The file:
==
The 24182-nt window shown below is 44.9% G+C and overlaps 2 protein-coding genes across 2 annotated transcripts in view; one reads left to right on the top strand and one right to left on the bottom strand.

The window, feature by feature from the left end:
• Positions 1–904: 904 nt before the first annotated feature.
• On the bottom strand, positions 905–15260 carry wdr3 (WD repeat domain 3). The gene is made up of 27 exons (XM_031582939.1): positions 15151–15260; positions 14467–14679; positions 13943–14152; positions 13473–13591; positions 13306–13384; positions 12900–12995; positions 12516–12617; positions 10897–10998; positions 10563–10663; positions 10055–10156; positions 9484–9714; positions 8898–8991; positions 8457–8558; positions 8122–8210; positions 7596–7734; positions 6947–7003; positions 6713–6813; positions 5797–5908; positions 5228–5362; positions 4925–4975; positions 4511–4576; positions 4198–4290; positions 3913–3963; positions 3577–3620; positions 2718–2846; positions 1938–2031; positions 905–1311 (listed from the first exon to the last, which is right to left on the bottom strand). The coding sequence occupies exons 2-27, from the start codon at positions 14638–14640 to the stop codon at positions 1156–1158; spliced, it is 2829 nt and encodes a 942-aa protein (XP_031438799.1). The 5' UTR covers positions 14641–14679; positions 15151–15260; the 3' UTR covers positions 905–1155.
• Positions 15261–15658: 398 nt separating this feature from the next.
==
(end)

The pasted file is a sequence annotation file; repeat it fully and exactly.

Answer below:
The 24182-nt window shown below is 44.9% G+C and overlaps 2 protein-coding genes across 2 annotated transcripts in view; one reads left to right on the top strand and one right to left on the bottom strand.

The window, feature by feature from the left end:
• Positions 1–904: 904 nt before the first annotated feature.
• On the bottom strand, positions 905–15260 carry wdr3 (WD repeat domain 3). The gene is made up of 27 exons (XM_031582939.1): positions 15151–15260; positions 14467–14679; positions 13943–14152; positions 13473–13591; positions 13306–13384; positions 12900–12995; positions 12516–12617; positions 10897–10998; positions 10563–10663; positions 10055–10156; positions 9484–9714; positions 8898–8991; positions 8457–8558; positions 8122–8210; positions 7596–7734; positions 6947–7003; positions 6713–6813; positions 5797–5908; positions 5228–5362; positions 4925–4975; positions 4511–4576; positions 4198–4290; positions 3913–3963; positions 3577–3620; positions 2718–2846; positions 1938–2031; positions 905–1311 (listed from the first exon to the last, which is right to left on the bottom strand). The coding sequence occupies exons 2-27, from the start codon at positions 14638–14640 to the stop codon at positions 1156–1158; spliced, it is 2829 nt and encodes a 942-aa protein (XP_031438799.1). The 5' UTR covers positions 14641–14679; positions 15151–15260; the 3' UTR covers positions 905–1155.
• Positions 15261–15658: 398 nt separating this feature from the next.